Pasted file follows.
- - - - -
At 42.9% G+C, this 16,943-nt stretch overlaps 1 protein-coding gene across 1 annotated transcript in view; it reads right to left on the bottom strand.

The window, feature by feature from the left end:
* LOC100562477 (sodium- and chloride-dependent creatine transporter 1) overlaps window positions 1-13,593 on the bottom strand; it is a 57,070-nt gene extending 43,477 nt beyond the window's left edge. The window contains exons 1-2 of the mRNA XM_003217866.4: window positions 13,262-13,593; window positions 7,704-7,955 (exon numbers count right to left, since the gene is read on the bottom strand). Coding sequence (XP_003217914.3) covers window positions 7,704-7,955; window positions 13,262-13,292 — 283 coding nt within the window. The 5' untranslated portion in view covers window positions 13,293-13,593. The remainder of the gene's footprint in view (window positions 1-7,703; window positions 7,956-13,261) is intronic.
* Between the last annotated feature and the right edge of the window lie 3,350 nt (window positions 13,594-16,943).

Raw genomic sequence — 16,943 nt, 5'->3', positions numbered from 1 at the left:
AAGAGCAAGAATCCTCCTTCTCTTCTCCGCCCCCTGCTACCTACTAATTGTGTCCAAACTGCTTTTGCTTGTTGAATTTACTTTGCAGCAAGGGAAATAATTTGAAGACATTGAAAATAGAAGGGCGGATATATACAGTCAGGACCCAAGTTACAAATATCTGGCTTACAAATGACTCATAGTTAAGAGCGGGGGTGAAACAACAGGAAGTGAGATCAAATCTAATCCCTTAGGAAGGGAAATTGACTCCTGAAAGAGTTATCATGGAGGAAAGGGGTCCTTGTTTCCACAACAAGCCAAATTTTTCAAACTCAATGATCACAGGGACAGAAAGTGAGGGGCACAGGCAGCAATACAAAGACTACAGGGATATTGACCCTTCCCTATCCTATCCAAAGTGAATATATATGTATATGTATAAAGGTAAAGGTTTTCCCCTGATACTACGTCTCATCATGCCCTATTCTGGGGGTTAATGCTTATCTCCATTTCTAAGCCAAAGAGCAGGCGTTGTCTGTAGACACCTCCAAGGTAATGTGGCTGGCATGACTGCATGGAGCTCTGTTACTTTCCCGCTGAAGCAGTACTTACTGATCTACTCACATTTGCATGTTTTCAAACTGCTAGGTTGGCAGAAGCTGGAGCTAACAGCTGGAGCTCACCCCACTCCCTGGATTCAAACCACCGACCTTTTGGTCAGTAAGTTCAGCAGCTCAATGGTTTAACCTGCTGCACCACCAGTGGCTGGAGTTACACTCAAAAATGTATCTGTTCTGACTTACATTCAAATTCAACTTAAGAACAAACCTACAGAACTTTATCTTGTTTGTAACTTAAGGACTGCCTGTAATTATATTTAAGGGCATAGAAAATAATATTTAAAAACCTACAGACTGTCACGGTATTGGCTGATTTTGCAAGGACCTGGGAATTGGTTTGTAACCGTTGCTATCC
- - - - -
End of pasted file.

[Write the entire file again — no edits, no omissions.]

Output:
At 42.9% G+C, this 16,943-nt stretch overlaps 1 protein-coding gene across 1 annotated transcript in view; it reads right to left on the bottom strand.

The window, feature by feature from the left end:
* LOC100562477 (sodium- and chloride-dependent creatine transporter 1) overlaps window positions 1-13,593 on the bottom strand; it is a 57,070-nt gene extending 43,477 nt beyond the window's left edge. The window contains exons 1-2 of the mRNA XM_003217866.4: window positions 13,262-13,593; window positions 7,704-7,955 (exon numbers count right to left, since the gene is read on the bottom strand). Coding sequence (XP_003217914.3) covers window positions 7,704-7,955; window positions 13,262-13,292 — 283 coding nt within the window. The 5' untranslated portion in view covers window positions 13,293-13,593. The remainder of the gene's footprint in view (window positions 1-7,703; window positions 7,956-13,261) is intronic.
* Between the last annotated feature and the right edge of the window lie 3,350 nt (window positions 13,594-16,943).

Raw genomic sequence — 16,943 nt, 5'->3', positions numbered from 1 at the left:
AAGAGCAAGAATCCTCCTTCTCTTCTCCGCCCCCTGCTACCTACTAATTGTGTCCAAACTGCTTTTGCTTGTTGAATTTACTTTGCAGCAAGGGAAATAATTTGAAGACATTGAAAATAGAAGGGCGGATATATACAGTCAGGACCCAAGTTACAAATATCTGGCTTACAAATGACTCATAGTTAAGAGCGGGGGTGAAACAACAGGAAGTGAGATCAAATCTAATCCCTTAGGAAGGGAAATTGACTCCTGAAAGAGTTATCATGGAGGAAAGGGGTCCTTGTTTCCACAACAAGCCAAATTTTTCAAACTCAATGATCACAGGGACAGAAAGTGAGGGGCACAGGCAGCAATACAAAGACTACAGGGATATTGACCCTTCCCTATCCTATCCAAAGTGAATATATATGTATATGTATAAAGGTAAAGGTTTTCCCCTGATACTACGTCTCATCATGCCCTATTCTGGGGGTTAATGCTTATCTCCATTTCTAAGCCAAAGAGCAGGCGTTGTCTGTAGACACCTCCAAGGTAATGTGGCTGGCATGACTGCATGGAGCTCTGTTACTTTCCCGCTGAAGCAGTACTTACTGATCTACTCACATTTGCATGTTTTCAAACTGCTAGGTTGGCAGAAGCTGGAGCTAACAGCTGGAGCTCACCCCACTCCCTGGATTCAAACCACCGACCTTTTGGTCAGTAAGTTCAGCAGCTCAATGGTTTAACCTGCTGCACCACCAGTGGCTGGAGTTACACTCAAAAATGTATCTGTTCTGACTTACATTCAAATTCAACTTAAGAACAAACCTACAGAACTTTATCTTGTTTGTAACTTAAGGACTGCCTGTAATTATATTTAAGGGCATAGAAAATAATATTTAAAAACCTACAGACTGTCACGGTATTGGCTGATTTTGCAAGGACCTGGGAATTGGTTTGTAACCGTTGCTATCC